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Better Software Testers – Part II

Better Software Testers – Part II

  • QA

Since repetition is the key to learning, in my last post, I began sharing some ways for software testers to improve and become more marketable, following a webinar by Mike Lyles who made the point that “Testing is Not a 9 to 5 Job”.

After beginning to compile a list of resources, it became clear pretty quickly that I needed to break it up into smaller bites. So let’s pick up where I left off.


I use Feedly to follow a number of blog RSS feeds. I also follow a number of blogs on I don’t just follow QA blogs, but also ones covering Agile, Development, Product Management, and UX topics.

  • — Whether you agree or disagree with him, this blog by James Bach, one of the co-founders of Rapid Software Testing, is always thought provoking. He doesn’t post regularly, but when he does it’s worth checking out.
  • DevelopSense — While I’m not really a fan of how this website looks, you can’t beat the content from Michael Bolton, the other co-founder of Rapid Software Testing
  • TESTHEAD — Michael Larsen regularly posts great content to this blog, and he’s a co-host of the “The Testing Show” podcast.
  • Angie Jones — Angie is currently a Sr. Automation Engineer at Twitter, and a highly sought after automation expert. She’s a regular on the conference speaking circuit.
  • Joe Colantonio — Joe is another great automation expert, co-host of the “Test Talks” podcast, and organizer of several online conferences such as the “Automation Guild” and the “Performance Guild”.
  • Adventures in Automation — This blog by T.J. Maher is a great resource for all things about Automation.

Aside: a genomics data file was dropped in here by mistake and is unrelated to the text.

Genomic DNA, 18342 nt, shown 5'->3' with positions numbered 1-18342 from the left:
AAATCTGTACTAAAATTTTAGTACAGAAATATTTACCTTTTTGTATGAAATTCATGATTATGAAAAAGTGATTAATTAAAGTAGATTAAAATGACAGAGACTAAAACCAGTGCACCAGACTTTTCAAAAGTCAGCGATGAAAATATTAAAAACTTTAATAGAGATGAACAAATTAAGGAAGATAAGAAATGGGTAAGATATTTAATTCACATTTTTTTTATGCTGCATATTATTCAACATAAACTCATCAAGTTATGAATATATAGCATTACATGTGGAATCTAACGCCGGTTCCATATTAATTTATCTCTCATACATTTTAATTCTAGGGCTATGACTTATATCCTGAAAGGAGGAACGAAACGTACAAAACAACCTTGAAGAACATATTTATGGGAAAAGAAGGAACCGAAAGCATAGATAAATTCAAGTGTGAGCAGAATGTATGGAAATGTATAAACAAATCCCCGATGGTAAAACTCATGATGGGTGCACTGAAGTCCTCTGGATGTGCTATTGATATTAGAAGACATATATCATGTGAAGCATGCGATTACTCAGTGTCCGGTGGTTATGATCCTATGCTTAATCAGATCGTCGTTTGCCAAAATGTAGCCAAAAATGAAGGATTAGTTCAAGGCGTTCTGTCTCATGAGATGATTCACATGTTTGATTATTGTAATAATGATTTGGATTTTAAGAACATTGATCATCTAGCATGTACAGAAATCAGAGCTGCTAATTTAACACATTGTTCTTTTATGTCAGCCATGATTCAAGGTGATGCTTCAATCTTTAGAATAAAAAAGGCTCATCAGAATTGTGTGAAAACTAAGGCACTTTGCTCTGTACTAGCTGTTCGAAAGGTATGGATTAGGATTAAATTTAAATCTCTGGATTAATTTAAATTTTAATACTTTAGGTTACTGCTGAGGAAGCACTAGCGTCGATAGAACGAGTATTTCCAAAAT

• Evil Tester — Alan Richardson has written a number of books, has a nice video library on YouTube, and has a great “Technical Web Testing 101” online training course.
  • Friendly Tester — This blog by Richard Bradshaw, the new “BossBoss” of the Ministry of Testing is another great resource. He wrote a blog post in August offering “Three Free Programming Courses for Testers” but he’s since migrated that content to a new website that he’s developing with Mark Winteringham called “Automation in Testing”.
  • The Testing Planet — This blog is just another of the great resources from the Ministry of Testing. It would be great if you could find all their blog posts together in one spot, instead of a separate link for each year plus the archives.
  • Testing Feeds — The Ministry of Testing maintains an RSS feed of 750+ software testing blogs, the largest such collection you’ll find anywhere.

There’s SO many more I could mention. If you find a company in the software development business, it’s likely they have a great blog worth following as well, such as ApplitoolsGurockPerfectoQASymphonySauce Labs, etc.


Better Software — The Better Software magazine is released quarterly by TechWell. The entire 15 year archive is available for free when you signup for a StickyMinds account.

Tea-time with Testers — Tea-time with Testers is intended to be published as a monthly magazine, but a quick review of the website indicates that not to be the case. However, it appears it’s still being published, with a new edition in January of 2018.

Testing Trapeze — Testing Trapeze is a bi-monthly testing magazine published by our friends down under in Australia and New Zealand. This magazine was previously titled Testing Circus. You can find archives of Testing Circus on the old website.

TEST Magazine — TEST Magazine is published bi-monthly, and is read across the U.S., Europe, and South Asia by over 10,000 members.

Better Software and Testing Trapeze are really the only testing magazines I follow with any regularity.


I’m an active member and attendee at a number of different user group events locally. I make an effort every month to check out the various groups, and to publish a calendar of events for the local community. I can’t take credit for the website, but I’ve taken advantage of it to learn more about using GitHub, and I didn’t have to write any code to do so.